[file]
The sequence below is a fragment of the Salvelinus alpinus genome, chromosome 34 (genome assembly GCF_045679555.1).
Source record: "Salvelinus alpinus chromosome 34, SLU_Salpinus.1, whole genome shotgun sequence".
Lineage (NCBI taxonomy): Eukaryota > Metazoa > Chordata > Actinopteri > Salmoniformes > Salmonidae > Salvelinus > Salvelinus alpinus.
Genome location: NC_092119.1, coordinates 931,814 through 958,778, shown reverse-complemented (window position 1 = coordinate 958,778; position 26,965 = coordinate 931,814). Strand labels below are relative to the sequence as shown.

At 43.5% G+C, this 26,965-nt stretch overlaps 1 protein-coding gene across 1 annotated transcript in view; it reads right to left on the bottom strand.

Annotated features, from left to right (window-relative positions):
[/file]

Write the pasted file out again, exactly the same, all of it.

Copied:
The sequence below is a fragment of the Salvelinus alpinus genome, chromosome 34 (genome assembly GCF_045679555.1).
Source record: "Salvelinus alpinus chromosome 34, SLU_Salpinus.1, whole genome shotgun sequence".
Lineage (NCBI taxonomy): Eukaryota > Metazoa > Chordata > Actinopteri > Salmoniformes > Salmonidae > Salvelinus > Salvelinus alpinus.
Genome location: NC_092119.1, coordinates 931,814 through 958,778, shown reverse-complemented (window position 1 = coordinate 958,778; position 26,965 = coordinate 931,814). Strand labels below are relative to the sequence as shown.

At 43.5% G+C, this 26,965-nt stretch overlaps 1 protein-coding gene across 1 annotated transcript in view; it reads right to left on the bottom strand.

Annotated features, from left to right (window-relative positions):